December 22, 2008
BAGHDAD – Prime Minister Nouri al-Maliki moved Monday to undermine the popularity of the Iraqi journalist who threw his shoes at President George W. Bush.
In a posting on his website, Al-Maliki claimed journalist Muntadhar al-Zeidi has apologized for the attack and confessed to carrying it out at the behest of a known militant.
However, the journalist’s family says al-Zeidi was tortured into apologizing for throwing his shoes at Bush – a gesture considered a major insult in Iraqi culture – and has told a brother that he would do it again if he had the chance.
Meanwhile, tensions over the case also spilled into parliament, as a move to oust the chamber’s abrasive Sunni speaker delayed a key decision on whether non-U.S. foreign troops will be allowed to stay in Iraq beyond New Year’s Eve.
Al-Maliki said that in a letter of apology to him, Muntadhar al-Zeidi wrote that a known militant had induced him to throw the shoes.
“He revealed … that a person provoked him to commit this act, and that person is known to us for slitting throats,” al-Maliki said on the prime minister’s website. The alleged instigator was not named and neither al-Maliki nor any of his officials would elaborate.
The journalist’s family denied the claim and alleged that al-Zeidi was coerced into writing the letter, in which he was said to have requested a pardon for “the big and ugly act that I perpetrated.”
Al-Zeidi’s brother Dhargham said that it was “unfair” of al-Maliki to make the allegation about the throat-slitter and described the prime minister as “a sectarian man who is destroying the Iraqi people.”
Earlier, another brother said he met the journalist in prison. “He told me that he has no regret for what he did and that he would do it again,” Uday al-Zeidi told The Associated Press.
He said he visited his brother Sunday and found him missing a tooth and with cigarette burns on his ears. He also said his brother told him that jailers also doused him with cold water while he was naked.
“When I saw him yesterday, there were bruises on his face and body,” Uday al-Zeidi told AP Television News.
“He told me that they used an iron bar to hit him when they took him out of the press conference room. He told me that he began screaming and thought all those at the press conference would have heard his voice.”
The investigating judge, Dhia al-Kinani, has said that the journalist was beaten around the face and eyes when he was wrestled to the ground after throwing the shoes at Bush during a Dec. 14 news conference in Baghdad’s fortified Green Zone. The judge said al-Zeidi’s face was bruised but he did not provide a further description.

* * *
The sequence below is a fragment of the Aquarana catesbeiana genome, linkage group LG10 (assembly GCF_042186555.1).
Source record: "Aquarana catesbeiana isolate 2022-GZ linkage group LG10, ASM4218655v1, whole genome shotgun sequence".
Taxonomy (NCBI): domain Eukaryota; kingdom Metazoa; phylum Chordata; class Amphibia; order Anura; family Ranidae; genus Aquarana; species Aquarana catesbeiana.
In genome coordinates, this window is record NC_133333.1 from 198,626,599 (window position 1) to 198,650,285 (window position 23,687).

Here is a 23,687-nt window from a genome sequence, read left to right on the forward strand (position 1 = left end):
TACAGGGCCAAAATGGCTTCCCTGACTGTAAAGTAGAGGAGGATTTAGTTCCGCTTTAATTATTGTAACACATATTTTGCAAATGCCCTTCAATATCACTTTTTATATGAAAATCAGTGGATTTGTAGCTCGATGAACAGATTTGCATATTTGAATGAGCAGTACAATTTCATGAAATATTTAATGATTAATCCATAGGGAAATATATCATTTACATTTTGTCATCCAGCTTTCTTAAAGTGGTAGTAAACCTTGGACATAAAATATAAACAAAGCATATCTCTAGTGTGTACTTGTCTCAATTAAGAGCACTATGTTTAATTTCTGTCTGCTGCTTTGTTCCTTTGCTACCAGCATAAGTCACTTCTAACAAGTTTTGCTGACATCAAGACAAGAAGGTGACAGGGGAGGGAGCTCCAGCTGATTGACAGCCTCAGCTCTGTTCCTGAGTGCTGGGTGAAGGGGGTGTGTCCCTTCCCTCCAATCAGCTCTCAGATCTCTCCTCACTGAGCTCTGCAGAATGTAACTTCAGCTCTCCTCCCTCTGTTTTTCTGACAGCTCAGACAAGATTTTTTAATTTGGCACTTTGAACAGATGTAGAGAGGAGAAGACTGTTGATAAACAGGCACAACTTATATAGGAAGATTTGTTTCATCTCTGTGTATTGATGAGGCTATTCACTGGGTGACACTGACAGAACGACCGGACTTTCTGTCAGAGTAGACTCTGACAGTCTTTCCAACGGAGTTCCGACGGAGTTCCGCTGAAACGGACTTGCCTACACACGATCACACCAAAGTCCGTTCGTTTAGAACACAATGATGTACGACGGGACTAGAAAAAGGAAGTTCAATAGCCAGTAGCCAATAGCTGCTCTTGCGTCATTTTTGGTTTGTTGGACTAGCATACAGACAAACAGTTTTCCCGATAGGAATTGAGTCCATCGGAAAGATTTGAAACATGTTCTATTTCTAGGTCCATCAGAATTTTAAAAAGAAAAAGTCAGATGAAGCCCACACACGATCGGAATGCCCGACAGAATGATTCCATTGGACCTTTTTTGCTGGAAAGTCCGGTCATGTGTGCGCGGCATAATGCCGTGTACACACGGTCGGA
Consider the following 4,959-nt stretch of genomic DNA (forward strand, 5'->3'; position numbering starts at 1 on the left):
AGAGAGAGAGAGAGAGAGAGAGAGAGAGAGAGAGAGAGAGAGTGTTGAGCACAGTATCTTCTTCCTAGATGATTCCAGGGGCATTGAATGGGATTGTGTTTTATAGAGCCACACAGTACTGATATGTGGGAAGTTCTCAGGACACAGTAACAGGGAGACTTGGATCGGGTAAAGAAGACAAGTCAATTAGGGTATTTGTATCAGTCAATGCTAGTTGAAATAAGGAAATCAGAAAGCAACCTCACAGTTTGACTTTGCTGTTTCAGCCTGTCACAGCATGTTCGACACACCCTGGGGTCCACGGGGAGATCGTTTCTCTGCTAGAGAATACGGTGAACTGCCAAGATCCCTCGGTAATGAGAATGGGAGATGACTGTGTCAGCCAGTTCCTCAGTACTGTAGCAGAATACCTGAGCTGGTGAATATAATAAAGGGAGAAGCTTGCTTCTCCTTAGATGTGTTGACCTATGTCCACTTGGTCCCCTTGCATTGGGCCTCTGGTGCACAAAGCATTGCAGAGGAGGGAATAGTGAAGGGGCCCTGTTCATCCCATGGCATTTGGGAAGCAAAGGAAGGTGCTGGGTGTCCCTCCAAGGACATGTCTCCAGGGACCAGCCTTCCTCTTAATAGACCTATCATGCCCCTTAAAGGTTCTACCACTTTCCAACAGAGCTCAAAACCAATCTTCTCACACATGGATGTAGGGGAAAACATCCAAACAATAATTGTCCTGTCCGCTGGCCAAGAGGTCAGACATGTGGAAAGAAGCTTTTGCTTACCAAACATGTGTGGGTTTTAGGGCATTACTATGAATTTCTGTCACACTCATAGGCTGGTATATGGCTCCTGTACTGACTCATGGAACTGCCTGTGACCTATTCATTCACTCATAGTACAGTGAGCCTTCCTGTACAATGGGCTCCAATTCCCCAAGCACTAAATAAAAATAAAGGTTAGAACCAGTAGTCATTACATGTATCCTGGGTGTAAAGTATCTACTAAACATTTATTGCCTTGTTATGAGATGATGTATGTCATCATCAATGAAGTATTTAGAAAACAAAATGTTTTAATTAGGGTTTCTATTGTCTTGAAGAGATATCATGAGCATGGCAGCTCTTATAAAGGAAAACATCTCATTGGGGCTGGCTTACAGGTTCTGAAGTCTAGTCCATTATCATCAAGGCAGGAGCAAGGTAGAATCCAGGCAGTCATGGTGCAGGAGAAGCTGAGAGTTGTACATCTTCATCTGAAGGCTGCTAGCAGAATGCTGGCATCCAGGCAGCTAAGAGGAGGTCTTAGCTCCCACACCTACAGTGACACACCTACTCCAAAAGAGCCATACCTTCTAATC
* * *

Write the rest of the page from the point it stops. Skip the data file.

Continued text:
There has been no independent corroboration that al-Zeidi was abused in jail.
Al-Zeidi’s trial on charges of assaulting a foreign leader is scheduled to begin Dec. 31. A conviction would carry a sentence of up to two years in prison. Al-Kinani said last week that he does not have the legal option to drop the case and that al-Zeidi can receive a pardon only if he is convicted.
The hurling of the shoes turned the little-known Iraqi journalist into an international celebrity and led to huge street demonstrations in support of him both at home and abroad, including Canada.
It also brought to a head a simmering dispute between the Iraqi parliament’s abrasive, erratic Sunni speaker and Kurdish and Shiite lawmakers seeking to oust him.
The speaker, Mahmoud al-Mashhadani, had irked legislators during a boisterous debate over the case last week by insulting some of them and saying, “There is no honour in leading this parliament” and threatening to resign.
On Monday, legislators unsuccessfully tried to vote al-Mashhadani out of office. Instead they gave him until Tuesday to resign or face an ouster vote later that day.
After the heated closed-door session, al-Mashhadani attempted to force the body to withdraw its opposition to him by threatening to call a recess until Jan. 7 – a week after the UN mandate expires on Dec. 31 for non-U.S. foreign troops to remain in Iraq. He backed down after opposition legislators gathered enough signatures to force a vote against him.
Britain plans to withdraw its 4,000 troops from southern Iraq by the end of May. Australia, El Salvador, Estonia and Romania also have far smaller contingents. U.S. troops can remain in Iraq until the end of 2011 under a separate agreement reached this year.
Shiite and Kurdish legislators believe they have the required 139 votes in the 275-member parliament to remove al-Mashhadani. If he is ousted, he will be replaced by one of his two deputies, and parliament can then approve the resolution.
Two years ago, the Shiite bloc ousted al-Mashhadani after a string of outbursts, but his fellow Sunnis forced them to reinstate him.
Al-Mashhadani clashed with Kurdish legislators this year over whether the oil-rich city of Kirkuk should be incorporated into the semi-autonomous Kurdish territory. Kurds wanted the city included, but al-Mashhadani supported Arabs and Turkomen who opposed the idea.